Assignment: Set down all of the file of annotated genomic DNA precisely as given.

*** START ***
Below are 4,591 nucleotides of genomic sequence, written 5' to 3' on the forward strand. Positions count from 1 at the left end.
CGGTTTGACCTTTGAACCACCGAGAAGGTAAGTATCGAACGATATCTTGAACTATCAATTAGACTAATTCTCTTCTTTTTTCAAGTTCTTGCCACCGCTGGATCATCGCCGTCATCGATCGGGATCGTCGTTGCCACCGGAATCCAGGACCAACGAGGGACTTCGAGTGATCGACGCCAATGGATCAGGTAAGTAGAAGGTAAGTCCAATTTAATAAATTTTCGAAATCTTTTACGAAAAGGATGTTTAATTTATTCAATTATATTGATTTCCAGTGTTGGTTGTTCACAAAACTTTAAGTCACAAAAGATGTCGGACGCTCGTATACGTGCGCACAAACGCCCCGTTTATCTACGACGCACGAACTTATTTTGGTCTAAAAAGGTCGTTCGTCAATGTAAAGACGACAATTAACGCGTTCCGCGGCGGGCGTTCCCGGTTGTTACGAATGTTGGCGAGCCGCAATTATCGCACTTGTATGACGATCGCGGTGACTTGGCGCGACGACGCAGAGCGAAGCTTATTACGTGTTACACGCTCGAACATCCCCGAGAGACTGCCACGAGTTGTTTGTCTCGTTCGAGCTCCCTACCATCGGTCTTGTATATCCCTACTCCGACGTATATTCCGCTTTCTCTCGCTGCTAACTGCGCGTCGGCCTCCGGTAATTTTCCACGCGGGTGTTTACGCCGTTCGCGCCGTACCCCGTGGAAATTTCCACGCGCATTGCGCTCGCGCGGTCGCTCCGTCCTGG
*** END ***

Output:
Below are 4,591 nucleotides of genomic sequence, written 5' to 3' on the forward strand. Positions count from 1 at the left end.
CGGTTTGACCTTTGAACCACCGAGAAGGTAAGTATCGAACGATATCTTGAACTATCAATTAGACTAATTCTCTTCTTTTTTCAAGTTCTTGCCACCGCTGGATCATCGCCGTCATCGATCGGGATCGTCGTTGCCACCGGAATCCAGGACCAACGAGGGACTTCGAGTGATCGACGCCAATGGATCAGGTAAGTAGAAGGTAAGTCCAATTTAATAAATTTTCGAAATCTTTTACGAAAAGGATGTTTAATTTATTCAATTATATTGATTTCCAGTGTTGGTTGTTCACAAAACTTTAAGTCACAAAAGATGTCGGACGCTCGTATACGTGCGCACAAACGCCCCGTTTATCTACGACGCACGAACTTATTTTGGTCTAAAAAGGTCGTTCGTCAATGTAAAGACGACAATTAACGCGTTCCGCGGCGGGCGTTCCCGGTTGTTACGAATGTTGGCGAGCCGCAATTATCGCACTTGTATGACGATCGCGGTGACTTGGCGCGACGACGCAGAGCGAAGCTTATTACGTGTTACACGCTCGAACATCCCCGAGAGACTGCCACGAGTTGTTTGTCTCGTTCGAGCTCCCTACCATCGGTCTTGTATATCCCTACTCCGACGTATATTCCGCTTTCTCTCGCTGCTAACTGCGCGTCGGCCTCCGGTAATTTTCCACGCGGGTGTTTACGCCGTTCGCGCCGTACCCCGTGGAAATTTCCACGCGCATTGCGCTCGCGCGGTCGCTCCGTCCTGG